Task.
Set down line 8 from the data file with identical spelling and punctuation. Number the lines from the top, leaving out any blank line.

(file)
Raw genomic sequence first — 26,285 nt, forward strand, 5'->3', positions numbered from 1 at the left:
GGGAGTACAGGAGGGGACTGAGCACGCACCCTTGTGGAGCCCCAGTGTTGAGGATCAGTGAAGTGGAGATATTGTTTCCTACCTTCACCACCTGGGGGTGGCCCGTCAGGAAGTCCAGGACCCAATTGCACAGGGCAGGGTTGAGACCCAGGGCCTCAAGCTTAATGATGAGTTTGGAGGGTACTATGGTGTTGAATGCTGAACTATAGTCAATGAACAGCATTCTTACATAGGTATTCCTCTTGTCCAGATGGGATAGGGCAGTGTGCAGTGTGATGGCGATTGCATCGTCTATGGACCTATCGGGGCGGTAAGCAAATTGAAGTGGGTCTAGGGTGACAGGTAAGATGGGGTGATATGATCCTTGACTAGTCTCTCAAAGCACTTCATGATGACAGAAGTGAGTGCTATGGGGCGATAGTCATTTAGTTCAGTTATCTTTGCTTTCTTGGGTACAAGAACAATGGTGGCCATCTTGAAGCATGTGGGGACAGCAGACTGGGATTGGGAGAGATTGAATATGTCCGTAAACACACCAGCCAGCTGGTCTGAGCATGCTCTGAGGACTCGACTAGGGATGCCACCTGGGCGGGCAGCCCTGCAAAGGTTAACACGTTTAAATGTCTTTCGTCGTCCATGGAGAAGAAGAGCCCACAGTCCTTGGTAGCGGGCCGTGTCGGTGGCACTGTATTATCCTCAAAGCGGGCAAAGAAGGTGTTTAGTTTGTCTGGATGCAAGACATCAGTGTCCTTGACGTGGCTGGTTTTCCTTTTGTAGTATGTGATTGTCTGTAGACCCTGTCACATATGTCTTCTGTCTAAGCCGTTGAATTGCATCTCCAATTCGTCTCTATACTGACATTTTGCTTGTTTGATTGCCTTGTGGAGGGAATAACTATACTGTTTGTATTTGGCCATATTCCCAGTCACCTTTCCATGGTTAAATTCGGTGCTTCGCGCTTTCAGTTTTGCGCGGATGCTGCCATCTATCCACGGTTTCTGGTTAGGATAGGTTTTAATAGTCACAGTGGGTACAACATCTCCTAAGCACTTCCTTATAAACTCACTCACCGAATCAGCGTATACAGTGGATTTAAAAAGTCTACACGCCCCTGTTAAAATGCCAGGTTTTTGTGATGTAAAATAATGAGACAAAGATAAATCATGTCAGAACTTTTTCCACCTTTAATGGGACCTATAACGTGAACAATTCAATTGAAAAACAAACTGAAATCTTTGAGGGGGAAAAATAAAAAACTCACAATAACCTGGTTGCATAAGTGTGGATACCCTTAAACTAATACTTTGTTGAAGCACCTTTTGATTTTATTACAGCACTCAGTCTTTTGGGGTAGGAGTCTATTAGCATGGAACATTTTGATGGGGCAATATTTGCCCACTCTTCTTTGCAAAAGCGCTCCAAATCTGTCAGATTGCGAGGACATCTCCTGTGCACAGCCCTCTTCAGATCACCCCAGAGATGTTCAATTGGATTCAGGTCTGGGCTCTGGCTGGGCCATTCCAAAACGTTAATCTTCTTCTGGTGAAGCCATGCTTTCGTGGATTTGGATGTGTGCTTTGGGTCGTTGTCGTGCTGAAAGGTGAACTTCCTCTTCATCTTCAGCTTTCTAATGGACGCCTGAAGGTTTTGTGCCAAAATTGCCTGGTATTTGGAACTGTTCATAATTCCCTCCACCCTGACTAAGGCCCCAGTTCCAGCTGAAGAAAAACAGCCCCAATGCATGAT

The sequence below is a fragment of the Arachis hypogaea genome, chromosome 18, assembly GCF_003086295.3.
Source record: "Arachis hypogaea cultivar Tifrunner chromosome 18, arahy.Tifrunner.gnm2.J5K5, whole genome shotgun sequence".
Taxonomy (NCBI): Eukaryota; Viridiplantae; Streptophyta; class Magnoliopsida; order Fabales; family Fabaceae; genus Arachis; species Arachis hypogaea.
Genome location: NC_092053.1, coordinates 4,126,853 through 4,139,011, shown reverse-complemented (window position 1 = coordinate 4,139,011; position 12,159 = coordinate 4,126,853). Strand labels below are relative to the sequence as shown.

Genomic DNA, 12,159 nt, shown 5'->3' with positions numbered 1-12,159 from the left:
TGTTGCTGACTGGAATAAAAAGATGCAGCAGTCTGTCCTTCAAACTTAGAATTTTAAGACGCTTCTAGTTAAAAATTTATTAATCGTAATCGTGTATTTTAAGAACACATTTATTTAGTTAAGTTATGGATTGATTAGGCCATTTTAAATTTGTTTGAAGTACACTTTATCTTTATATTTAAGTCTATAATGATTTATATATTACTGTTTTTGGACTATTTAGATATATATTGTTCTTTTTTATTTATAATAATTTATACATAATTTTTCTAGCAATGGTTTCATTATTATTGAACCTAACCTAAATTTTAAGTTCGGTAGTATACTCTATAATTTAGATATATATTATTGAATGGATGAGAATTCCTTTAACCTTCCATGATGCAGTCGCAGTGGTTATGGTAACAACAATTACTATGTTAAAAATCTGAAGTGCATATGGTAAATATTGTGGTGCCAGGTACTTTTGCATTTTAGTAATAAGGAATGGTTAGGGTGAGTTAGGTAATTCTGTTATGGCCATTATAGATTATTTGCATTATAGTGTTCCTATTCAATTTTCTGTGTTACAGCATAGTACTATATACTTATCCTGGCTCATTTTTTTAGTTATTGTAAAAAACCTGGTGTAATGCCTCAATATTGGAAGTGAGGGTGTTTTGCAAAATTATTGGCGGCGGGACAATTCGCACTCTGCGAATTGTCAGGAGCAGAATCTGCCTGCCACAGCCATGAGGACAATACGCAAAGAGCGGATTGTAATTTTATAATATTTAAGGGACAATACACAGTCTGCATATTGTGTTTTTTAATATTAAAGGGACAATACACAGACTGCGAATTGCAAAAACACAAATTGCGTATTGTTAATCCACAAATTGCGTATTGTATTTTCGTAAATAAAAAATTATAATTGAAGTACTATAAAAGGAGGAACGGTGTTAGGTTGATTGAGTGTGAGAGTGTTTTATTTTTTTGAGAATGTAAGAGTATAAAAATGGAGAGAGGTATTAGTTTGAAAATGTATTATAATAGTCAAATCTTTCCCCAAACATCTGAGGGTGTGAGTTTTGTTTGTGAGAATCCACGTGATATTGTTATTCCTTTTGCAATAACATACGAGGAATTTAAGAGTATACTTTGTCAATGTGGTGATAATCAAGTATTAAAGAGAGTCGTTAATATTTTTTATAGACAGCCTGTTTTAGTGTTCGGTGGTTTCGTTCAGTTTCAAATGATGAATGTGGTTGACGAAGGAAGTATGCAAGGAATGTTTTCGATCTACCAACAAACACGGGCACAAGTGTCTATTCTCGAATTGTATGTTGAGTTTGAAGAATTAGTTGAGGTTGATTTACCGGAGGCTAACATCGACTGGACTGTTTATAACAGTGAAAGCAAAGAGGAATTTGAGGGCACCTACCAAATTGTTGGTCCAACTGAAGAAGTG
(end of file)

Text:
TGTTGCTGACTGGAATAAAAAGATGCAGCAGTCTGTCCTTCAAACTTAGAATTTTAAGACGCTTCTAGTTAAAAATTTATTAATCGTAATCGTGTATTTTAAGAACACATTTATTTAGTTAAGTTATGGATTGATTAGGCCATTTTAAATTTGTTTGAAGTACACTTTATCTTTATATTTAAGTCTATAATGATTTATATATTACTGTTTTTGGACTATTTAGATATATATTGTTCTTTTTTATTTATAATAATTTATACATAATTTTTCTAGCAATGGTTTCATTATTATTGAACCTAACCTAAATTTTAAGTTCGGTAGTATACTCTATAATTTAGATATATATTATTGAATGGATGAGAATTCCTTTAACCTTCCATGATGCAGTCGCAGTGGTTATGGTAACAACAATTACTATGTTAAAAATCTGAAGTGCATATGGTAAATATTGTGGTGCCAGGTACTTTTGCATTTTAGTAATAAGGAATGGTTAGGGTGAGTTAGGTAATTCTGTTATGGCCATTATAGATTATTTGCATTATAGTGTTCCTATTCAATTTTCTGTGTTACAGCATAGTACTATATACTTATCCTGGCTCATTTTTTTAGTTATTGTAAAAAACCTGGTGTAATGCCTCAATATTGGAAGTGAGGGTGTTTTGCAAAATTATTGGCGGCGGGACAATTCGCACTCTGCGAATTGTCAGGAGCAGAATCTGCCTGCCACAGCCATGAGGACAATACGCAAAGAGCGGATTGTAATTTTATAATATTTAAGGGACAATACACAGTCTGCATATTGTGTTTTTTAATATTAAAGGGACAATACACAGACTGCGAATTGCAAAAACACAAATTGCGTATTGTTAATCCACAAATTGCGTATTGTATTTTCGTAAATAAAAAATTATAATTGAAGTACTATAAAAGGAGGAACGGTGTTAGGTTGATTGAGTGTGAGAGTGTTTTATTTTTTTGAGAATGTAAGAGTATAAAAATGGAGAGAGGTATTAGTTTGAAAATGTATTATAATAGTCAAATCTTTCCCCAAACATCTGAGGGTGTGAGTTTTGTTTGTGAGAATCCACGTGATATTGTTATTCCTTTTGCAATAACATACGAGGAATTTAAGAGTATACTTTGTCAATGTGGTGATAATCAAGTATTAAAGAGAGTCGTTAATATTTTTTATAGACAGCCTGTTTTAGTGTTCGGTGGTTTCGTTCAGTTTCAAATGATGAATGTGGTTGACGAAGGAAGTATGCAAGGAATGTTTTCGATCTACCAACAAACACGGGCACAAGTGTCTATTCTCGAATTGTATGTTGAGTTTGAAGAATTAGTTGAGGTTGATTTACCGGAGGCTAACATCGACTGGACTGTTTATAACAGTGAAAGCAAAGAGGAATTTGAGGGCACCTACCAAATTGTTGGTCCAACTGAAGAAGTG